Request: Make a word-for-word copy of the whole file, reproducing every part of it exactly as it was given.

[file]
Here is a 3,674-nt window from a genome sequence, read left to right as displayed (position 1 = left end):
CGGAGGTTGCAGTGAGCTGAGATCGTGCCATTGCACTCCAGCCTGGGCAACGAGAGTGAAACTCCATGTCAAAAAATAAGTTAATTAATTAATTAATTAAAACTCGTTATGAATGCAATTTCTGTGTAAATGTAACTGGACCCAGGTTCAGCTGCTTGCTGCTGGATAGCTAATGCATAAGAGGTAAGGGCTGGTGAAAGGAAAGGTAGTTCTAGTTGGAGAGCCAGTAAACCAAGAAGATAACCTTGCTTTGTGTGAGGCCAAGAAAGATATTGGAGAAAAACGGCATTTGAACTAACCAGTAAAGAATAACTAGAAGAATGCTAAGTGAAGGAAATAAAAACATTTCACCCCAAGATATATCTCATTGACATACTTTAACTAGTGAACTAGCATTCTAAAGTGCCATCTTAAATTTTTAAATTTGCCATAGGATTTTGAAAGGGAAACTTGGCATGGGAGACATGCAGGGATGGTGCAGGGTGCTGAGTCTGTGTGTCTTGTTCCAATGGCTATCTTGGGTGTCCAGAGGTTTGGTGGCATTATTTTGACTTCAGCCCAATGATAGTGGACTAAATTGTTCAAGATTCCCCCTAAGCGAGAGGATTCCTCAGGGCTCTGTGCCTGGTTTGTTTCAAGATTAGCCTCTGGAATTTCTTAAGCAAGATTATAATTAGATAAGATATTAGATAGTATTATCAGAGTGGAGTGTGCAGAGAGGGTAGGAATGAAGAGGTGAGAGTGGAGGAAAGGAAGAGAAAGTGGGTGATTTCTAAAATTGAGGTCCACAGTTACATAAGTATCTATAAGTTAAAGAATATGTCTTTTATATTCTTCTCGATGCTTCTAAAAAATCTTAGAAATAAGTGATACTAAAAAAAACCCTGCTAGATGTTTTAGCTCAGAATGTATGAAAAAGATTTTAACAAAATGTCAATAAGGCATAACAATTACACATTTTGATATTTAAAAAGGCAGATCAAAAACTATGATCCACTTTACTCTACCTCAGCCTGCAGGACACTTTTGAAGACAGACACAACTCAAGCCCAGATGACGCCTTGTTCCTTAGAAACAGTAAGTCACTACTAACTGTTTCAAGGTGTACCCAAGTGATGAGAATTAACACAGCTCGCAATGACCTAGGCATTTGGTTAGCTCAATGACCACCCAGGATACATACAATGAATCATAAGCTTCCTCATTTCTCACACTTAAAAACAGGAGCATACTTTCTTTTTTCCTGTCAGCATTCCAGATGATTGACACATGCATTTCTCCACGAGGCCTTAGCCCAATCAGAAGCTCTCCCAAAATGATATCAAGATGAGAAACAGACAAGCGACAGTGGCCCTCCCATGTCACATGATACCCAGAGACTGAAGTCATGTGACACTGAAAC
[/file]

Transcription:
Here is a 3,674-nt window from a genome sequence, read left to right as displayed (position 1 = left end):
CGGAGGTTGCAGTGAGCTGAGATCGTGCCATTGCACTCCAGCCTGGGCAACGAGAGTGAAACTCCATGTCAAAAAATAAGTTAATTAATTAATTAATTAAAACTCGTTATGAATGCAATTTCTGTGTAAATGTAACTGGACCCAGGTTCAGCTGCTTGCTGCTGGATAGCTAATGCATAAGAGGTAAGGGCTGGTGAAAGGAAAGGTAGTTCTAGTTGGAGAGCCAGTAAACCAAGAAGATAACCTTGCTTTGTGTGAGGCCAAGAAAGATATTGGAGAAAAACGGCATTTGAACTAACCAGTAAAGAATAACTAGAAGAATGCTAAGTGAAGGAAATAAAAACATTTCACCCCAAGATATATCTCATTGACATACTTTAACTAGTGAACTAGCATTCTAAAGTGCCATCTTAAATTTTTAAATTTGCCATAGGATTTTGAAAGGGAAACTTGGCATGGGAGACATGCAGGGATGGTGCAGGGTGCTGAGTCTGTGTGTCTTGTTCCAATGGCTATCTTGGGTGTCCAGAGGTTTGGTGGCATTATTTTGACTTCAGCCCAATGATAGTGGACTAAATTGTTCAAGATTCCCCCTAAGCGAGAGGATTCCTCAGGGCTCTGTGCCTGGTTTGTTTCAAGATTAGCCTCTGGAATTTCTTAAGCAAGATTATAATTAGATAAGATATTAGATAGTATTATCAGAGTGGAGTGTGCAGAGAGGGTAGGAATGAAGAGGTGAGAGTGGAGGAAAGGAAGAGAAAGTGGGTGATTTCTAAAATTGAGGTCCACAGTTACATAAGTATCTATAAGTTAAAGAATATGTCTTTTATATTCTTCTCGATGCTTCTAAAAAATCTTAGAAATAAGTGATACTAAAAAAAACCCTGCTAGATGTTTTAGCTCAGAATGTATGAAAAAGATTTTAACAAAATGTCAATAAGGCATAACAATTACACATTTTGATATTTAAAAAGGCAGATCAAAAACTATGATCCACTTTACTCTACCTCAGCCTGCAGGACACTTTTGAAGACAGACACAACTCAAGCCCAGATGACGCCTTGTTCCTTAGAAACAGTAAGTCACTACTAACTGTTTCAAGGTGTACCCAAGTGATGAGAATTAACACAGCTCGCAATGACCTAGGCATTTGGTTAGCTCAATGACCACCCAGGATACATACAATGAATCATAAGCTTCCTCATTTCTCACACTTAAAAACAGGAGCATACTTTCTTTTTTCCTGTCAGCATTCCAGATGATTGACACATGCATTTCTCCACGAGGCCTTAGCCCAATCAGAAGCTCTCCCAAAATGATATCAAGATGAGAAACAGACAAGCGACAGTGGCCCTCCCATGTCACATGATACCCAGAGACTGAAGTCATGTGACACTGAAAC